him. She motioned toward an empty chair and waited
while he sat. ?This is a creative writing class,
generally for seniors, but David submitted writing
samples last spring to qualify. He?s the only junior
in the class.?
Ray nodded. He knew the kid was smart.
Carol shuffled through the folders on her desk. ?I?m
concerned about some of his poetry. I wondered if you
would take a few minutes to read it.?
She handed him a stack of papers. Some teachers would
have graded the papers and forgotten the content, but
Carol worried about her students. 
Ray slowly read through the poems. The first was
titled ?If I?d Have Loved You More.? Ray immediately
knew it was about their mother. David and Joey had
written songs during the summer with the same type of
stark lyrics. Ray sighed and looked at the next title,
?When Wishes Come True.? He rubbed his forehead and
handed the paper back to Carol. ?Our mother died last
November. David never got along with her too good.?
?David seems to have a lot of anger and guilt he?s
trying to work through. I?d like to refer him to Mr.
Meeks, the school counselor.?
?We talked to Rev. Mitchell right after Mom died, but
David wouldn?t cooperate. Rev. Mitchell said not to
bring him back unless David decided he wanted to talk
about it.?
Carol smiled. David had always been polite in class,
but he had that air of arrogance that said he wasn?t
going to do anything he didn?t want to. 
?Him and Joey?that?s another brother?they wrote some
songs this summer about Mom.?
Carol?s eyes widened in sudden recognition. ?You?re a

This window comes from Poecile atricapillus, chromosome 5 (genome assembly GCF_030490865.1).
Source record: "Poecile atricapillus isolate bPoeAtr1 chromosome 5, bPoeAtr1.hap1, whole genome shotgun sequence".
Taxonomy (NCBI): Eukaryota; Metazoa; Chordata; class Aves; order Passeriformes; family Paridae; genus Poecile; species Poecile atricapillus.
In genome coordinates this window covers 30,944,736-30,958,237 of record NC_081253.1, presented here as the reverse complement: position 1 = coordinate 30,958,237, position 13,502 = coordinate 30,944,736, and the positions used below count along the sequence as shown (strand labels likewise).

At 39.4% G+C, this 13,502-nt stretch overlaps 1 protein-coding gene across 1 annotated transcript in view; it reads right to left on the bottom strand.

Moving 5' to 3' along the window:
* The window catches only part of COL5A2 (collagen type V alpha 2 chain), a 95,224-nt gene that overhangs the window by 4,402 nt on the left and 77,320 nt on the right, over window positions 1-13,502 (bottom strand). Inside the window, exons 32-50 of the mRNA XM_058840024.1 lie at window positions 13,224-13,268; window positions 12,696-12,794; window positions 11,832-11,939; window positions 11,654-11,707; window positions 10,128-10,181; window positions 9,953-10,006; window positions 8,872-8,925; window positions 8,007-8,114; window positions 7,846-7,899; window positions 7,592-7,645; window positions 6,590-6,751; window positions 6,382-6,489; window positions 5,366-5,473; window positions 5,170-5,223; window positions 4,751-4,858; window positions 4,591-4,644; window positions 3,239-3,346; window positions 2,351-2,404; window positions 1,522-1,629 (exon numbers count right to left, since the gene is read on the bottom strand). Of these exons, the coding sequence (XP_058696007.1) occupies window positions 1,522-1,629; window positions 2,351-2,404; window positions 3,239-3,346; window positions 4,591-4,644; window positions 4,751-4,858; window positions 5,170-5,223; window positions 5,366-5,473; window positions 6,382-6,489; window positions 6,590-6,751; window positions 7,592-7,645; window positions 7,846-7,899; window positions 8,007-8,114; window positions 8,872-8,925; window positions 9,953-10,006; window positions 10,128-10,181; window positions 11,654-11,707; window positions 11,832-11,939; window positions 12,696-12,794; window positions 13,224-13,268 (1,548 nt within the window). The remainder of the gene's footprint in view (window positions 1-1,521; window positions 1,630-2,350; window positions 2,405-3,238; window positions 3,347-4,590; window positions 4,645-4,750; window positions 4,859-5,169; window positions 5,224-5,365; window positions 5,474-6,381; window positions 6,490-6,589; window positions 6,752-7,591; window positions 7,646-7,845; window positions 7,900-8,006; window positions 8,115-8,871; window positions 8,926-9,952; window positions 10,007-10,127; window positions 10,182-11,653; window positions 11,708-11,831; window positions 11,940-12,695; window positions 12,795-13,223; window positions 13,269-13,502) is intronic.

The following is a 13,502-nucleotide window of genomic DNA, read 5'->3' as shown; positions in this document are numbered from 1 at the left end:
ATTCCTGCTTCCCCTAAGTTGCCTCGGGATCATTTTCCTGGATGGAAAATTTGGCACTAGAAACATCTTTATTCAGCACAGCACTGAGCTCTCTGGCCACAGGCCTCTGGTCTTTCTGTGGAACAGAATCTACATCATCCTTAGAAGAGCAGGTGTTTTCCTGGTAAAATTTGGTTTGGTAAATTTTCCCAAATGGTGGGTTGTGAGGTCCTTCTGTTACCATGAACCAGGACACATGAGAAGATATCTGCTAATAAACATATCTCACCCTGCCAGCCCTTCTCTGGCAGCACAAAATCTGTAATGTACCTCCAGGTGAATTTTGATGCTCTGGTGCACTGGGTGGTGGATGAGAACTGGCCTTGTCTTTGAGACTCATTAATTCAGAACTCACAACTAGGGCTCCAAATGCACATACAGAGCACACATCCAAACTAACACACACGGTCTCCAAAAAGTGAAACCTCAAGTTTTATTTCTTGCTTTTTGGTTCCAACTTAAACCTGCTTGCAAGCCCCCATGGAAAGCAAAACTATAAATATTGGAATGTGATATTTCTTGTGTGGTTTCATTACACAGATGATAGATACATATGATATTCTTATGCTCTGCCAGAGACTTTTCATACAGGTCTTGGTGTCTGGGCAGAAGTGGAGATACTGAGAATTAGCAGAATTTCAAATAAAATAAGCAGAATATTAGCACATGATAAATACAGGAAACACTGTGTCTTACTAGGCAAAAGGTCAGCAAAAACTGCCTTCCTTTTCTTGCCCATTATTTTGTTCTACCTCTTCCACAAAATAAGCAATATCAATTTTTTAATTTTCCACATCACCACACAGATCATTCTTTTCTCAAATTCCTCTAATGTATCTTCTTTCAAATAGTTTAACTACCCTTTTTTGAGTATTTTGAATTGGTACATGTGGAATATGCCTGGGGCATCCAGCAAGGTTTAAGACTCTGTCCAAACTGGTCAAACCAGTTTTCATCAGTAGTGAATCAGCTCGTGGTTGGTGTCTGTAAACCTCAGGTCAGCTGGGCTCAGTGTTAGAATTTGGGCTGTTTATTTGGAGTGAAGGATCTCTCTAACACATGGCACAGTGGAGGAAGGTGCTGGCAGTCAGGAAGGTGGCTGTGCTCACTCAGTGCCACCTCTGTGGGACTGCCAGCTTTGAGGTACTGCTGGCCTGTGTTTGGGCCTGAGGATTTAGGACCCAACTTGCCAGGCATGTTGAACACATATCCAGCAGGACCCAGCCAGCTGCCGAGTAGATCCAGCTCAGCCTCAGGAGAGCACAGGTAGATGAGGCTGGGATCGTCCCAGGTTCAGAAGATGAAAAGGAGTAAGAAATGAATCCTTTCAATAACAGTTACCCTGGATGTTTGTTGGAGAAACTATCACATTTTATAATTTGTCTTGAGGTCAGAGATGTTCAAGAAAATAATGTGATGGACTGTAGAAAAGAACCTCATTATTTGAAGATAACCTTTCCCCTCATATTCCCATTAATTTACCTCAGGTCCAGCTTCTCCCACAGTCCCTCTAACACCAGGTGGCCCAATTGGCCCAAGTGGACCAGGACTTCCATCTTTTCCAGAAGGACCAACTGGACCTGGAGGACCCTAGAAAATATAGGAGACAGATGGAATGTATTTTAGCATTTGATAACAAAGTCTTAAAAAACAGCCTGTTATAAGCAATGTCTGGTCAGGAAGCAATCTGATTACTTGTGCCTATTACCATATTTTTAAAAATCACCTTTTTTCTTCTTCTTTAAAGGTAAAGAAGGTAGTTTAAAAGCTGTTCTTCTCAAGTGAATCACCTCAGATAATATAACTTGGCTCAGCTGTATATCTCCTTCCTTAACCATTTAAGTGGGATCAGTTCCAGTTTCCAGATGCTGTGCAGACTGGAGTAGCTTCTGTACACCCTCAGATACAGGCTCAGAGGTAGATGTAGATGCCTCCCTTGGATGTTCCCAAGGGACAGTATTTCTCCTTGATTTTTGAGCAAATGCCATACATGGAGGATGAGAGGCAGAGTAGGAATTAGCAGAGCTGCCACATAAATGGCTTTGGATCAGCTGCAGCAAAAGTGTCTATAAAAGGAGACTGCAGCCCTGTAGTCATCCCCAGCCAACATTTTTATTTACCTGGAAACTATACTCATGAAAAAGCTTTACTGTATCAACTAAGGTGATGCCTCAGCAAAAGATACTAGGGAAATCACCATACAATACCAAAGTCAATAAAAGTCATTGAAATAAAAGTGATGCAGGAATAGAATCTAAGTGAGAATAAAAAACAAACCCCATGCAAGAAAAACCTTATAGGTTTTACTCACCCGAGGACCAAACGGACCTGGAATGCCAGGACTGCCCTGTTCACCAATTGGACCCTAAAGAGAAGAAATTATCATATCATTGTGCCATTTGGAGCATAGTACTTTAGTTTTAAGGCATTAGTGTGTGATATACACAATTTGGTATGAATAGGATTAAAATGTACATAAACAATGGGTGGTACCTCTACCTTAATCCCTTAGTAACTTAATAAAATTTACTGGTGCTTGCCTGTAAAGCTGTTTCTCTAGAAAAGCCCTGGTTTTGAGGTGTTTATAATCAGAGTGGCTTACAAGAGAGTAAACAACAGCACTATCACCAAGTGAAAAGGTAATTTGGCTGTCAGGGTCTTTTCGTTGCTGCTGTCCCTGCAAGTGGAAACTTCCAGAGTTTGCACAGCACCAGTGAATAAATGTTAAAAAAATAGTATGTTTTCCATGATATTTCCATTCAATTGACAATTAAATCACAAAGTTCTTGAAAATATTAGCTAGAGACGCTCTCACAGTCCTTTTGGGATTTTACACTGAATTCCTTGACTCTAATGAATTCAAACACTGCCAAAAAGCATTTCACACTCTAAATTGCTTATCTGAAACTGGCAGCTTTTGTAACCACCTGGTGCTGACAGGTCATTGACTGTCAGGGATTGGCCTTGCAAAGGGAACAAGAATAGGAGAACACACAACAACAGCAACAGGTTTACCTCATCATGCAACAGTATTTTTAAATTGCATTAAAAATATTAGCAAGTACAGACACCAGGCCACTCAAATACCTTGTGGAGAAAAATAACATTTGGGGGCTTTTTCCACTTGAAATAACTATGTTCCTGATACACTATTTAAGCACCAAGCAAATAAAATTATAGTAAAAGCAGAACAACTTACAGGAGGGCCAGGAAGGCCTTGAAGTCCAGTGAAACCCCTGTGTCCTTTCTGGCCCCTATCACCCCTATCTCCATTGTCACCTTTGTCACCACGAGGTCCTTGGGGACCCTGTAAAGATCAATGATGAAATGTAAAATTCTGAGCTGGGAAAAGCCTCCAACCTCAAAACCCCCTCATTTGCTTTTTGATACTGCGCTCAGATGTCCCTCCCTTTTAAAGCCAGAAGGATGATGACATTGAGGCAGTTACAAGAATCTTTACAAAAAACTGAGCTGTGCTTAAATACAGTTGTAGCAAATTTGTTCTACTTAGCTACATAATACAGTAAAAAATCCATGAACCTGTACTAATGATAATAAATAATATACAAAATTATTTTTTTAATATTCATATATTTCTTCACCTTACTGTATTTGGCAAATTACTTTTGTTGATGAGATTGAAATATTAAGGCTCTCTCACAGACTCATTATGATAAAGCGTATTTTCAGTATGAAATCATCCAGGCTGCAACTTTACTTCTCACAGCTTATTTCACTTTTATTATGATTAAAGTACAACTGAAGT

musician, aren?t you??
?I got a band.? 
?You played at Dino?s Lounge on Labor Day Weekend.? He
was the one with the wonderful voice, the one who
filled the air with ions of sensuality.
Ray?s face reddened. Labor Day Weekend was Gary?s last
time with the band. They?d chugged two pitchers of
beer and gotten rowdy?even did the Lion Sleeps thing.
It wasn?t the type of show he?d want a schoolteacher
to attend. ?You weren?t there late, were you??
Carol?s blue eyes danced. ?You were wonderful.?
Ray wished his face would quit burning.
?Would you mind if I gave David?s poetry to Mr. Meeks?
And suggest he talk to him??
?I?ll ask David for his permission before I do.? She
rose to her feet. ?I think David will be fine. Thank
you for coming in.?
Ray stood. 
Carol offered her hand. ?Anytime you need to talk to
someone, give me a call. I?m in the phone book.?
Ray shook her hand. ?Thank you.?
?It was wonderful meeting you, Mr. Gambel,? Carol
said, allowing her hand to linger in his. ?I hope to
see you again. Soon.? And she was sure that one way or
another, she would.

- - -
After you have marked your paper and checked to see if
you agree with my answers, go ahead and take this to
the next level: rewrite this scene, first from Ray?s
viewpoint, then from Carol?s viewpoint. Although your
scenes are sure to differ from mine, I?ve offered my
rewrites in Section 6. 

(continued next month)

(c) copyright 2002 by Sandy Tritt. All rights
reserved, except for those listed here. October be
reproduced for educational purposes (such as for
writer's workshops), as long as this copyright notice
and the url: http://tritt.wirefire.com are distributed
with the pages. For use in conferences or other uses
not mentioned here, please contact Sandy Tritt at
tritt@xxxxxxxxxxxxxxxx for permission and additional
resources at no or limited charge.
        Keep writing!
Sandy Tritt
Inspiration for Writers tritt@xxxxxxxxxxxxxxxx
West Virgina Writers Conference.  Selected by The
Writer Magazine as a "best Conference for the money."
We're going to have literary agent Jeff Herman there,
who will be willing to meet one-on-one with people who
submit a synopsis in advance, children's writer Marc
Harshman, poet and Pudding House publisher Jennifer
Bosveld, Antioch Writer's Workshop co-director Ed
Davis and many more nationally-known presenters. Rates
are only $90 for three days (which can be reduced by
early registration or by being a member of WVW),
lodging starts at $12 a bed, and meals are $5, $6, and
$7. For details, you can download a copy of the
brochure at
(from Sandy Tritt)

Keep writing!
Sandy Tritt
Sandy's website:
Publishing New Writers, October, 2005 (No. 611)
Publisher: Bruce L. Cook, P.O. Box 451, Dundee, IL
60118 USA.